He was stunned by what he read.
The Genealogical Eugenic Institute Fund, the email said, supports research and education in eugenics — a field discredited after World War II as a horrifying ideology that sought to use science to improve the human race by promoting traits deemed superior and breeding out those judged undesirable. The judgments aligned strongly with social biases that favored white, able-bodied and financially stable people.
Eugenics was used as a justification for Hitler’s Nazi Germany to kill 6 million Jewish people, and U.S. authorities to forcibly sterilize more than 60,000 people in California and more than 30 other states largely in the early 20th century.
But Berkeley’s eugenic research fund has been very much active.
The $2.4-million fund was offering an annual payout of about $70,000 in fiscal year 2020 to support research and education on policies, practices and technologies that could “affect the distribution of traits in the human race,” including those related to family planning, infertility, assisted reproduction technologies, prenatal screening, abortion, gene editing and gene modification, the email said. That “modern definition of eugenics” included “perspectives that shed light on not only the benefits but also the limitations and the ethics of these alternative approaches to improving the human race.”
“I was shocked and dismayed,” Obasogie told the Los Angeles Times. He, along with a small group of faculty, raised their concerns with the email’s author, a former senior administrator.
Those alarm bells prompted the school to freeze the fund and launch a review into how the university could have accepted such a gift in its modern past — it came from a family trust to the University of California Board of Regents in 1975 — for research under the banner of a now-reviled ideology.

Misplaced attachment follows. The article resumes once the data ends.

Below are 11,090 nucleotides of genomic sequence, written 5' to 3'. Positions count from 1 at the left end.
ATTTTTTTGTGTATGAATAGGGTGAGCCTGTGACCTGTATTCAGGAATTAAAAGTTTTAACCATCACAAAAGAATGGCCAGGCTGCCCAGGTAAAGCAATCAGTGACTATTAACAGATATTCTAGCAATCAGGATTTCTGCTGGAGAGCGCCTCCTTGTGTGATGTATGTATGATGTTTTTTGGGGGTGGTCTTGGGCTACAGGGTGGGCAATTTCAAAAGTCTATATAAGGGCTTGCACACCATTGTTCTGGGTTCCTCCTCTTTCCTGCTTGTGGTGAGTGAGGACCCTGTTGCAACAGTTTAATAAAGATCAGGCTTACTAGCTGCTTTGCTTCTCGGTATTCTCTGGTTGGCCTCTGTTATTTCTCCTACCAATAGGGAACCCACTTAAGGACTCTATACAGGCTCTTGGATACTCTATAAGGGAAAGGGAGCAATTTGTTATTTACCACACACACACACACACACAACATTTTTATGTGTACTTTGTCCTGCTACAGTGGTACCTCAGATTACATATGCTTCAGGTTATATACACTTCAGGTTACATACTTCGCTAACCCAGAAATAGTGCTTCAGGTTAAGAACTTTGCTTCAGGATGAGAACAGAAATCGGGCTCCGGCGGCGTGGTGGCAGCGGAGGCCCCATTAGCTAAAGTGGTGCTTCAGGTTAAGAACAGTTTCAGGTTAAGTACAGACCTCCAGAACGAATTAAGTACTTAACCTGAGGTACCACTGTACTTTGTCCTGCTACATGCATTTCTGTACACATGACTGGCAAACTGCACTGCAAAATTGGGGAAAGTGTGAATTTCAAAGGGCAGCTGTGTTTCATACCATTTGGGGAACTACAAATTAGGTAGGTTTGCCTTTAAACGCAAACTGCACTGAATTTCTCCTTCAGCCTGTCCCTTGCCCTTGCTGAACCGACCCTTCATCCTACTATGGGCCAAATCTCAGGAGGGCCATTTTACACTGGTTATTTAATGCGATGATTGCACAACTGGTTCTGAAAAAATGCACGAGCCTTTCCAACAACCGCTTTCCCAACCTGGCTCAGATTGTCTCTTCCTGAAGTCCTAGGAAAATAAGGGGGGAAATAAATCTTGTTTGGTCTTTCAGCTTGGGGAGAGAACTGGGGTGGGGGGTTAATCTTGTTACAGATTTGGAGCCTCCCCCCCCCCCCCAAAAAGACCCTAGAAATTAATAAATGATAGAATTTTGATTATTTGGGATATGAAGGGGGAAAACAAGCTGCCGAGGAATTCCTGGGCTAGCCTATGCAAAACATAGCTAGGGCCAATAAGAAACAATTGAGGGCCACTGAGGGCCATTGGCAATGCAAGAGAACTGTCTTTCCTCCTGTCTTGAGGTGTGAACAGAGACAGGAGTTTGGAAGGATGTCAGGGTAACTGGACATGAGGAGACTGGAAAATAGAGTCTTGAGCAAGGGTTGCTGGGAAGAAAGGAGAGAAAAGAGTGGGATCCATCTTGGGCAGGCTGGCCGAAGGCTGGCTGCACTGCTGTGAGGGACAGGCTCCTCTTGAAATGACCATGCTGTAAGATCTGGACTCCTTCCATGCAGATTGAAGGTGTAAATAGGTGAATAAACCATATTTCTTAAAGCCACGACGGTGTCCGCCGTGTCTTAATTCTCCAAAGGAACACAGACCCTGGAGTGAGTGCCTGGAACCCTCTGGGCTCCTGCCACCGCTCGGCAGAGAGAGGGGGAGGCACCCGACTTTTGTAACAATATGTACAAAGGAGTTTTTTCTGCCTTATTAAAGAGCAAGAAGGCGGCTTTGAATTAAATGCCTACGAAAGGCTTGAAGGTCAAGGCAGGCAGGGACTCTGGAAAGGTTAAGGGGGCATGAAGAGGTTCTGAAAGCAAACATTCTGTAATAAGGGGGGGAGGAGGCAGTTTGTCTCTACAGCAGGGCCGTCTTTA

On Monday, School of Public Health Dean Michael C. Lu disclosed the existence of the fund to the wider school faculty. Lu, who took the school’s helm in July 2019, has asked for feedback on renaming and repurposing the fund, along with potential actions such as a public apology and a public education project on eugenics across UC campuses.
No evidence has yet surfaced that Berkeley used the money for eugenic research. Instead, it funded a genetic counseling training program, among other uses. But that does not absolve the school, Lu said.
“By accepting and using these funds over the past four decades, we must acknowledge that Berkeley Public Health has been a part of this horrific legacy of eugenics and its disastrous impacts,” Lu wrote in a letter Monday to the School of Public Health faculty. “It was wrong then. It is wrong now.”
Berkeley’s announcement comes as campuses across the nation are stepping up efforts to repudiate those who promoted eugenics, including high-profile university leaders, amid the nation’s intensifying racial justice movement.
In June, USC stripped the name of former university President Rufus B. von KleinSmid from a prominent campus building. Stanford University announced this month it would remove the name of its founding president, David Starr Jordan, from campus buildings and streets, while a high school bearing his name was recently changed to simply Jordan High by the Los Angeles Board of Education.
At the California Institute of Technology, hundreds of alumni and faculty are petitioning to strip its buildings of the name of Robert A. Millikan, a towering figure on campus who was Caltech’s first Nobel laureate — but also a leader of the Human Betterment Foundation, a Pasadena-based group whose advocacy of eugenics and forced sterilization influenced Nazi policies. Pomona College recently announced it would rename its Millikan Laboratory after nearly 1,000 community members signed a petition….
The above comes from an Oct. 26 story in the Los Angeles Times.